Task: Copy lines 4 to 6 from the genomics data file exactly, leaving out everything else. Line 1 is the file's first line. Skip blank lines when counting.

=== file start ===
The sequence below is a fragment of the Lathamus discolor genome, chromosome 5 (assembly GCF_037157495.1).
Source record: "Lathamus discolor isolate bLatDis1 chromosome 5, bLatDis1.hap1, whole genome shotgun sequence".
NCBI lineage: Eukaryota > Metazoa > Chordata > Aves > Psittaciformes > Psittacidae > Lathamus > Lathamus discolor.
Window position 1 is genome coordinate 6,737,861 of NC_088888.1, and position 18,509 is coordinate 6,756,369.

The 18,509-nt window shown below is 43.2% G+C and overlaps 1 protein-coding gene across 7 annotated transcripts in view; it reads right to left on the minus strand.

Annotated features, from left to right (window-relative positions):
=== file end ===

Window position 1 is genome coordinate 6,737,861 of NC_088888.1, and position 18,509 is coordinate 6,756,369.

The 18,509-nt window shown below is 43.2% G+C and overlaps 1 protein-coding gene across 7 annotated transcripts in view; it reads right to left on the minus strand.

Annotated features, from left to right (window-relative positions):